Boston-based Orthodox Rabbi Joseph Soloveitchik, perhaps the greatest living authority on Halakhah (Jewish law), offers some profound spiritual insights for persons of all creeds. Combining Kierkegaardian and Kantian philosophical insights with a unique exegesis of the Genesis creation stories, Soloveitchik provides guidance as to how the existential person of faith, essentially alone in a society beset by narcissism, self-seeking ends, and an empty modern technology, can find personal redemption in the living God of Biblical faith. This essay, originally published in the Orthodox Jewish journal Tradition in 1965, is an excellent introduction to the thought of this great thinker. Recommended for large religion collections.-- Robert A. Silver, Shaker Heights P.L., Ohio

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Product Details

ISBN-13:
9780385514088
Publisher:
The Crown Publishing Group
Publication date:
05/16/2006
Edition description:
Reprint
Pages:
128
Sales rank:
132,546
Product dimensions:
5.50(w) x 8.17(h) x 0.36(d)

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I

THE NATURE OF the dilemma can be stated in a three-word sentence. I am lonely. Let me emphasize, however, that by stating "I am lonely" I do not intend to convey to you the impression that I am alone. I, thank God, do enjoy the love and friendship of many. I meet people, talk, preach, argue, reason; I am surrounded by comrades and acquaintances. And yet, companionship and friendship do not alleviate the passional experience of loneliness which trails me constantly. I am lonely because at times I feel rejected and thrust away by everybody, not excluding my most intimate friends, and the words of the Psalmist, "My father and my mother have forsaken me," ring quite often in my ears like the plaintive cooing of the turtledove. It is a strange, alas, absurd experience engendering sharp, enervating pain as well as a stimulating, cathartic feeling. I despair because I am lonely and, hence, feel frustrated. On the other hand, I also feel invigorated because this very experience of loneliness presses everything in me into the service of God. In my "desolate, howling solitude" I experience a growing awareness that, to paraphrase Plotinus's apothegm about prayer, this service to which I, a lonely and solitary individual, am committed is wanted and gracefully accepted by God in His transcendental loneliness and numinous solitude.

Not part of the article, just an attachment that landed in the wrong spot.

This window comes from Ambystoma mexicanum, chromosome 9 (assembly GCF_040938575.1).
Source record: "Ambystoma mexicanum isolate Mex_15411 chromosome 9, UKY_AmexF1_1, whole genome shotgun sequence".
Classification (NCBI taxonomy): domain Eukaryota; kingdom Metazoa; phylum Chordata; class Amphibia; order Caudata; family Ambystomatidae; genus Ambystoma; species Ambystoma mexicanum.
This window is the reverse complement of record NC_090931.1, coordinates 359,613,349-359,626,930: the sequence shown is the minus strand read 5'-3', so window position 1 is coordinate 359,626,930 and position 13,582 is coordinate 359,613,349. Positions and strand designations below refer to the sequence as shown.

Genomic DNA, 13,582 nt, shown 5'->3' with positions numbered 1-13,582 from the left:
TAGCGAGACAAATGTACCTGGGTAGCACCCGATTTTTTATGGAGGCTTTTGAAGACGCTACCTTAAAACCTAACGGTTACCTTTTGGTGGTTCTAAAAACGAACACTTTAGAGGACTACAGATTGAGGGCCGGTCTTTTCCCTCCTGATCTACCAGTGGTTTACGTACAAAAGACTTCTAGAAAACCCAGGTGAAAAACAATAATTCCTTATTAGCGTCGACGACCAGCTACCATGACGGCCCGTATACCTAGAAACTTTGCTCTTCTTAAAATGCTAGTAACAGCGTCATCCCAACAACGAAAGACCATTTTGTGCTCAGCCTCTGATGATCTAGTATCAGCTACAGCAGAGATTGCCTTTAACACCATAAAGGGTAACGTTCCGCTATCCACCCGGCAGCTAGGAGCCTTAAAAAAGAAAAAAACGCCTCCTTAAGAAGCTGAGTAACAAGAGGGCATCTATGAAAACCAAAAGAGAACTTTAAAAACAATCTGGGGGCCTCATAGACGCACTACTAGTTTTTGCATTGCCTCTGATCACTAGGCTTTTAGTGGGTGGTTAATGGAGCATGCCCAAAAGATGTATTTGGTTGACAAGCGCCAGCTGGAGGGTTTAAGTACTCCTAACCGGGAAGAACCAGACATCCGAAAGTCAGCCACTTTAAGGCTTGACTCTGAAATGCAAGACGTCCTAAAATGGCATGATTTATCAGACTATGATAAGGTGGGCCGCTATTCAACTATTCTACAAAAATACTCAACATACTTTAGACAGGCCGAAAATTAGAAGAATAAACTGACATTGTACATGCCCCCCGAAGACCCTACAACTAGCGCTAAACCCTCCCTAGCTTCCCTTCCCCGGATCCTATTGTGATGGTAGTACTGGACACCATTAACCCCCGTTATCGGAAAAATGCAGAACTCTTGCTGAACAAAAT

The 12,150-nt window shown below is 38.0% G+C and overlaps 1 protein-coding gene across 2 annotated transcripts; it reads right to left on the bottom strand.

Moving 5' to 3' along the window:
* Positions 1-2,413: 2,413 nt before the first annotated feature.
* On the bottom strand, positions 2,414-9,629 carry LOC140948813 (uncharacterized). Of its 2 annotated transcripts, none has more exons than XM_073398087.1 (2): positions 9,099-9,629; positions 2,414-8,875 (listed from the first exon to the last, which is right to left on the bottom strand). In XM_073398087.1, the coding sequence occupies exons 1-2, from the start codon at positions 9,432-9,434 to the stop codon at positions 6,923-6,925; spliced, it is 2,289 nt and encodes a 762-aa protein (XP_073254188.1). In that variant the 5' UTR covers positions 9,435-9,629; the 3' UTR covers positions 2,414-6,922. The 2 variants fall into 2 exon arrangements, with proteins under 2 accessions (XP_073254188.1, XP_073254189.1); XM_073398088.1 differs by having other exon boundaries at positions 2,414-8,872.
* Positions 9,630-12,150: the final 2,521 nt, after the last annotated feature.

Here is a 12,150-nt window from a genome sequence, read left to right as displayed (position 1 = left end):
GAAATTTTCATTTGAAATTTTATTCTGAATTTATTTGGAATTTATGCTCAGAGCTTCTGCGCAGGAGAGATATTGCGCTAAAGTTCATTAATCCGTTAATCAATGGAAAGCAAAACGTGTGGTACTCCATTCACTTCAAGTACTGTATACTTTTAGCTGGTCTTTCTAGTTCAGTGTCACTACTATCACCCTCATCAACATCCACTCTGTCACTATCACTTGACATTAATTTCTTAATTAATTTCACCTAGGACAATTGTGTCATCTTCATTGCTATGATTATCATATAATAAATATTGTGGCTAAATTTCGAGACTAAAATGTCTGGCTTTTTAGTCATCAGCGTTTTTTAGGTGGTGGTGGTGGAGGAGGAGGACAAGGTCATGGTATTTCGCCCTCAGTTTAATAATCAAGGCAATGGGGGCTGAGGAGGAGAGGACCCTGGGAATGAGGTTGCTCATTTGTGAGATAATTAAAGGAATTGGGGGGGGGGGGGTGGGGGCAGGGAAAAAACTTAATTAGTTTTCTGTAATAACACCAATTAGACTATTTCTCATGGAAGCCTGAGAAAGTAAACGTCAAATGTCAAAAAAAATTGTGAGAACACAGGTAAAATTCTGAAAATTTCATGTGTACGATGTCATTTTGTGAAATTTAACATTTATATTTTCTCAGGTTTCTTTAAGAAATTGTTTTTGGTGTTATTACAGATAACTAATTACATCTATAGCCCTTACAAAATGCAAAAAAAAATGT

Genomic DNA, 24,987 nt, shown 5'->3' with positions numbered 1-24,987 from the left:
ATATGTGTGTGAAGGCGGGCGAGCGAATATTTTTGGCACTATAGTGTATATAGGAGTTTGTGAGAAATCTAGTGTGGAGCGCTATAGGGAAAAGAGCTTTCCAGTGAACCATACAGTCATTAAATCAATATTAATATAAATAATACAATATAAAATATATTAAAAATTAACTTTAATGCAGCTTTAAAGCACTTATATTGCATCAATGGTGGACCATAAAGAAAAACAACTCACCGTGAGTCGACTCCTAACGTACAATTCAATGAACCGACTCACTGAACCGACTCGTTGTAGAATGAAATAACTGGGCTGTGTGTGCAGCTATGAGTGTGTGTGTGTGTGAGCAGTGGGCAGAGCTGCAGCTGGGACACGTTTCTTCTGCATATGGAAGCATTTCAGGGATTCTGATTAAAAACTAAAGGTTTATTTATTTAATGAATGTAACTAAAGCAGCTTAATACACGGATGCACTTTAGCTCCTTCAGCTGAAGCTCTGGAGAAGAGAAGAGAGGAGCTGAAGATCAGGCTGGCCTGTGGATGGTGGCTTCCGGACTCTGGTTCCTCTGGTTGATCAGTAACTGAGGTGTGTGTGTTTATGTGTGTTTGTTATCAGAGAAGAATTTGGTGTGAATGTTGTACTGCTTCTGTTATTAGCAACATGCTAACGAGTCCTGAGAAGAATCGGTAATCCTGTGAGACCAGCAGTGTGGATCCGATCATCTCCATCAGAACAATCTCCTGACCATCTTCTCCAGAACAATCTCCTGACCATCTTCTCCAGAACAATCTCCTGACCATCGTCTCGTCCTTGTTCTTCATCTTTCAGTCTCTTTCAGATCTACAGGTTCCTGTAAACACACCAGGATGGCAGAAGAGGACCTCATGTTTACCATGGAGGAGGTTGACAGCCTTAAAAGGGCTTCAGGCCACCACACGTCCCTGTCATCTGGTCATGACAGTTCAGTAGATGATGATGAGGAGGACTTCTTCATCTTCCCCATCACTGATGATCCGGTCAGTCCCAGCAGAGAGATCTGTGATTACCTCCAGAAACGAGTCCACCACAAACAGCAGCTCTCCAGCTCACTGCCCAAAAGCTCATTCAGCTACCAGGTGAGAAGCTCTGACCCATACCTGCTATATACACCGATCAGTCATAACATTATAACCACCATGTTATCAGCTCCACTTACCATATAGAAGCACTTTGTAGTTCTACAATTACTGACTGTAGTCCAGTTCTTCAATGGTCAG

I must address myself to the obvious question: why am I beset by this feeling of loneliness and being unwanted? Is it the Kierkegaardian anguish—an ontological fear nurtured by the awareness of nonbeing threatening one's existence—that assails me, or is this feeling of loneliness solely due to my own personal stresses, cares, and frustrations? Or is it perhaps the result of the pervasive state of mind of Western man who has become estranged from himself, a state with which all of us as Westerners are acquainted?